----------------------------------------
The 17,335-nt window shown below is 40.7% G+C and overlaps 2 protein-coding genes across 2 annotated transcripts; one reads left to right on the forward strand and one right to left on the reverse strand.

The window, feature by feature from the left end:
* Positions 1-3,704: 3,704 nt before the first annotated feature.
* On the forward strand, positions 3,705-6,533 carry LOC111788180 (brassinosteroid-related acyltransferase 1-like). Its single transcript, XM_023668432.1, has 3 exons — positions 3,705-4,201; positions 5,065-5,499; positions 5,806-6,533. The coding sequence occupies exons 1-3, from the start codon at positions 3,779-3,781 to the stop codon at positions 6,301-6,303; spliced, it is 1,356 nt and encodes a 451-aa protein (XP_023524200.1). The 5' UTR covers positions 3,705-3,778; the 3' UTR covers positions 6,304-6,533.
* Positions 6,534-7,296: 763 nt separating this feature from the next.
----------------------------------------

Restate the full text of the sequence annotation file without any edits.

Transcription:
The 17,335-nt window shown below is 40.7% G+C and overlaps 2 protein-coding genes across 2 annotated transcripts; one reads left to right on the forward strand and one right to left on the reverse strand.

The window, feature by feature from the left end:
* Positions 1-3,704: 3,704 nt before the first annotated feature.
* On the forward strand, positions 3,705-6,533 carry LOC111788180 (brassinosteroid-related acyltransferase 1-like). Its single transcript, XM_023668432.1, has 3 exons — positions 3,705-4,201; positions 5,065-5,499; positions 5,806-6,533. The coding sequence occupies exons 1-3, from the start codon at positions 3,779-3,781 to the stop codon at positions 6,301-6,303; spliced, it is 1,356 nt and encodes a 451-aa protein (XP_023524200.1). The 5' UTR covers positions 3,705-3,778; the 3' UTR covers positions 6,304-6,533.
* Positions 6,534-7,296: 763 nt separating this feature from the next.